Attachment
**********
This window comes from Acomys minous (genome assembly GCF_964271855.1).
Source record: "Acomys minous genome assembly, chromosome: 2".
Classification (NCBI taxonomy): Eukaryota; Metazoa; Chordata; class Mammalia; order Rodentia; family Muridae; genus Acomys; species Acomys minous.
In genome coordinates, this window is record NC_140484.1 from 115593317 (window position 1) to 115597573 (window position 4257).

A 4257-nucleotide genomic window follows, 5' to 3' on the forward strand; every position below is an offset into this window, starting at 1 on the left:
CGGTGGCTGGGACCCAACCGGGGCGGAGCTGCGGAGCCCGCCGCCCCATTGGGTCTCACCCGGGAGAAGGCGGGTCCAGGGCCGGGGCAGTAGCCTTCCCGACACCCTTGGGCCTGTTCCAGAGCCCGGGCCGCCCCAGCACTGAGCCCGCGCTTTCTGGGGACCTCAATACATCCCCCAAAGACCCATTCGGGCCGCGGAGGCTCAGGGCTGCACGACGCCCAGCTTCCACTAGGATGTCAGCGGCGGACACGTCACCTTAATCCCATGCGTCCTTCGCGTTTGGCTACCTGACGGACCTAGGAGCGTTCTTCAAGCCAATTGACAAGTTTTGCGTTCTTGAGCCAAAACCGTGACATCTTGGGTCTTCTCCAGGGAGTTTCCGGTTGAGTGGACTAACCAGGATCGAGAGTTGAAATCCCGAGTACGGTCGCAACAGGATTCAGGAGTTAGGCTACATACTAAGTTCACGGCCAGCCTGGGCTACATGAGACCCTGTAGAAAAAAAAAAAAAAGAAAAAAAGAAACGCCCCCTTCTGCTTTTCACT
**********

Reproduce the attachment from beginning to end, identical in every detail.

This window comes from Acomys minous (genome assembly GCF_964271855.1).
Source record: "Acomys minous genome assembly, chromosome: 2".
Classification (NCBI taxonomy): Eukaryota; Metazoa; Chordata; class Mammalia; order Rodentia; family Muridae; genus Acomys; species Acomys minous.
In genome coordinates, this window is record NC_140484.1 from 115593317 (window position 1) to 115597573 (window position 4257).

A 4257-nucleotide genomic window follows, 5' to 3' on the forward strand; every position below is an offset into this window, starting at 1 on the left:
CGGTGGCTGGGACCCAACCGGGGCGGAGCTGCGGAGCCCGCCGCCCCATTGGGTCTCACCCGGGAGAAGGCGGGTCCAGGGCCGGGGCAGTAGCCTTCCCGACACCCTTGGGCCTGTTCCAGAGCCCGGGCCGCCCCAGCACTGAGCCCGCGCTTTCTGGGGACCTCAATACATCCCCCAAAGACCCATTCGGGCCGCGGAGGCTCAGGGCTGCACGACGCCCAGCTTCCACTAGGATGTCAGCGGCGGACACGTCACCTTAATCCCATGCGTCCTTCGCGTTTGGCTACCTGACGGACCTAGGAGCGTTCTTCAAGCCAATTGACAAGTTTTGCGTTCTTGAGCCAAAACCGTGACATCTTGGGTCTTCTCCAGGGAGTTTCCGGTTGAGTGGACTAACCAGGATCGAGAGTTGAAATCCCGAGTACGGTCGCAACAGGATTCAGGAGTTAGGCTACATACTAAGTTCACGGCCAGCCTGGGCTACATGAGACCCTGTAGAAAAAAAAAAAAAAGAAAAAAAGAAACGCCCCCTTCTGCTTTTCACT